“We have to make sure that those involved in care are not gleaning profits that end up in the Cayman Islands.”

These words could easily have been uttered by me, my colleagues or any trade union leader up and down the country. I dare say they have at some point. They’re not even the words of a revolutionary leader steeped in anti-capitalist theory. These are, in fact, the words of the now First Minister Humza Yousaf spoken during the SNP Trade Union Group hustings. It’s words we intend on making him keep, turning them into real action for Scotland’s social care workers.

Last week marked the First Minister’s first 100 days in power as well as the 75th anniversary of the NHS. Such figurative passages of time, arbitrary though they are, are routinely packaged up by the commentariat and presented as if they have some significant political meaning. For us, it’s the content and decisions made within that time that’s crucial.

To that end, our movement has already scored a significant victory. The First Minister, within these first 100 days and after listening to our movement, and, crucially, front-line care workers, has agreed to pause the much-beleaguered Scottish Government National Care Service Bill. It took a while, and came after repeated warnings from unions, but it is a welcome pause. It allows for the conversation to be reset and for unnecessary heat to be taken out of discussions. It is an encouraging sign of a responsibly-led government that policy, especially something as massive as a redesigned system of social care in Scotland, isn’t done on the hoof or pushed through to suit parliamentary or political timeframes.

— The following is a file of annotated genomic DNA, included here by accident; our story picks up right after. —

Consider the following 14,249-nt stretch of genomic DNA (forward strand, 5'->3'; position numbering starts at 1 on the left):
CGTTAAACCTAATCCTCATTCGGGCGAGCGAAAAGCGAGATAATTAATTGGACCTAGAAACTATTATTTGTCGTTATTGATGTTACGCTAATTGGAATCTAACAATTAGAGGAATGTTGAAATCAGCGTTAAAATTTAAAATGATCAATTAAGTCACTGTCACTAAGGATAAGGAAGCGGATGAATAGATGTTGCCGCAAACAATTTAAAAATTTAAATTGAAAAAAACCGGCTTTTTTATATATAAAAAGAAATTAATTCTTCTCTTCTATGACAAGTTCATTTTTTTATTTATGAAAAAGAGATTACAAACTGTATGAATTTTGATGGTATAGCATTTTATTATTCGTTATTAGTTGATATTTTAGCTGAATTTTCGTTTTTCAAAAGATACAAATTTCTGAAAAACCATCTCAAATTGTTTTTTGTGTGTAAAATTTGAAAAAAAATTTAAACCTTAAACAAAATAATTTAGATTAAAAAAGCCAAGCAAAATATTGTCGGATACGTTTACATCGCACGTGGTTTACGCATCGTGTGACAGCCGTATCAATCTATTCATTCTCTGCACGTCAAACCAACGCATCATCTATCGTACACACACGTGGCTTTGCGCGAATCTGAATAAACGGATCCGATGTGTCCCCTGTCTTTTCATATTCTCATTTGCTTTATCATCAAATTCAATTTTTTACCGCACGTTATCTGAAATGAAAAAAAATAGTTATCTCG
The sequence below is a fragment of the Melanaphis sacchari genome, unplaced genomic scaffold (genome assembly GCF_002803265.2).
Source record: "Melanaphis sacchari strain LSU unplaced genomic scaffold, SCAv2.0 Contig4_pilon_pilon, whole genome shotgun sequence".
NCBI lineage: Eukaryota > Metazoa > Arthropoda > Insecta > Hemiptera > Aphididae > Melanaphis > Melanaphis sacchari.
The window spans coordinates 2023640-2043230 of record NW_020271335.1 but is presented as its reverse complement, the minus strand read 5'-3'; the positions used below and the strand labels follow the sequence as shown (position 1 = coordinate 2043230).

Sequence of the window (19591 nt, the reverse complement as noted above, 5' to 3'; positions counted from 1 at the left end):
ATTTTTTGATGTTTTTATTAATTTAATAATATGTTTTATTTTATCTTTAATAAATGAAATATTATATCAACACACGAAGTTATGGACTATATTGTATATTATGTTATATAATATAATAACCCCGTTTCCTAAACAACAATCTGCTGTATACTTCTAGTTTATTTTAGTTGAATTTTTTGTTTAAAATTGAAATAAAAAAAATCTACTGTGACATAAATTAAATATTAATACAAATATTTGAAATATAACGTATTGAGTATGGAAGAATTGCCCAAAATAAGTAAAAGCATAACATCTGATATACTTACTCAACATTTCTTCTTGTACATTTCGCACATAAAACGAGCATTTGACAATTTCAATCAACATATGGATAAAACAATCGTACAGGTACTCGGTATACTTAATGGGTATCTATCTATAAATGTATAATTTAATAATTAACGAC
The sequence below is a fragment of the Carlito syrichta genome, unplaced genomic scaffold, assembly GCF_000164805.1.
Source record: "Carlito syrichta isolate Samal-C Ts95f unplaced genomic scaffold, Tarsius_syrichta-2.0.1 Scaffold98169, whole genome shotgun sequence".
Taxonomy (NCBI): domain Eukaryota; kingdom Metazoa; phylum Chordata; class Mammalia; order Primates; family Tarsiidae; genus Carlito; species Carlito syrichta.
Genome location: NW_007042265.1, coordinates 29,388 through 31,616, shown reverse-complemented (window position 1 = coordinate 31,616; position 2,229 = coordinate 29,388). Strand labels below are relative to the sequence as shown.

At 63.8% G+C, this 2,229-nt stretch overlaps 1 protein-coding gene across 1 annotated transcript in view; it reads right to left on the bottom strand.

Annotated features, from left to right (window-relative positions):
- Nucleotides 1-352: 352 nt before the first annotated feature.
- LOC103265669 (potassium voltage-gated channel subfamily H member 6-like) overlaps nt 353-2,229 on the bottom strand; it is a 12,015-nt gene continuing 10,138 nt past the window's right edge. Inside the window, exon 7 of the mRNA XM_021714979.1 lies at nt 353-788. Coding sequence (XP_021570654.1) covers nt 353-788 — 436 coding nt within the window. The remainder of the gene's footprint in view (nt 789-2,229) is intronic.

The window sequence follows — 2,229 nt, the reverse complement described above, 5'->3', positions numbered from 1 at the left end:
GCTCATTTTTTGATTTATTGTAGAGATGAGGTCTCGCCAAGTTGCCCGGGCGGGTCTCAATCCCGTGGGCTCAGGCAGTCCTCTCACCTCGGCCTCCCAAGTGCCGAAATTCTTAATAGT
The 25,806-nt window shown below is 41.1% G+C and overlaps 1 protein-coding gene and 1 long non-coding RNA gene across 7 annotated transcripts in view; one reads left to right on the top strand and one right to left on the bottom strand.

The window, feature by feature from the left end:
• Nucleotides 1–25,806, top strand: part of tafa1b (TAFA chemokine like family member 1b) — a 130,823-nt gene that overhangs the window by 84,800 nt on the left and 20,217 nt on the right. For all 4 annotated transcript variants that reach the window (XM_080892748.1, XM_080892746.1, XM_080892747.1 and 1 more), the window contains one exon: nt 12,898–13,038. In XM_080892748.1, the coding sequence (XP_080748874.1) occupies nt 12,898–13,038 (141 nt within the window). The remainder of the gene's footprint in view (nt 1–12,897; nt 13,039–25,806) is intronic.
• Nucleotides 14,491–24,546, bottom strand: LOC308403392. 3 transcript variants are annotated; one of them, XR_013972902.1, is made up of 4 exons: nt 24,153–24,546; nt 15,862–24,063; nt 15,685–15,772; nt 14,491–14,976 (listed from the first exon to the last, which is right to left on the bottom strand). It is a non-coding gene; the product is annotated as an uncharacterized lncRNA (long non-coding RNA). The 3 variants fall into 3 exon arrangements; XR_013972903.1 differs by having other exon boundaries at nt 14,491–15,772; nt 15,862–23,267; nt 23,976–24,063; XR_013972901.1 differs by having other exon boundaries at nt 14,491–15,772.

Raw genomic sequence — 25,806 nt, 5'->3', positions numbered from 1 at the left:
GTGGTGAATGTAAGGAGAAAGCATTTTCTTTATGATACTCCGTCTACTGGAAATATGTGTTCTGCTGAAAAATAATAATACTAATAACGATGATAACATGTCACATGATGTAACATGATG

Social care matters. It touches every corner of Scotland. It’s as applicable to families in every community, irrespective of class or background. We all know someone who has been in receipt of care. The bonds that are forged between carer and care receiver are incalculable and the workers within the system cannot be praised highly enough.

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Praise doesn’t pay the bills though. It’s simply not good enough for politicians to seek to build a supposed national system of care and not give clear career pathways, manageable conditions and, of course, decent rates of pay – £15 per hour at least – to the workers who will form the bedrock of their care plans.

We need only look to the recently-celebrated 75th anniversary of the NHS to see what can be achieved if we embrace the notion of people before profit. Nationalised healthcare, free at the point of need, has created a bond between state and citizenry that has lasted for generations and will last for years more if there are people willing to fight for it. The NHS might have its problems, but that is about levels of funding, not how it is organised. The fight for a properly-funded NHS and a Scottish National Care Service go hand in hand. The STUC has shown the Scottish Government through our tax proposals how we can afford to build a country that funds our public services properly and rewards the public servants that uphold those services.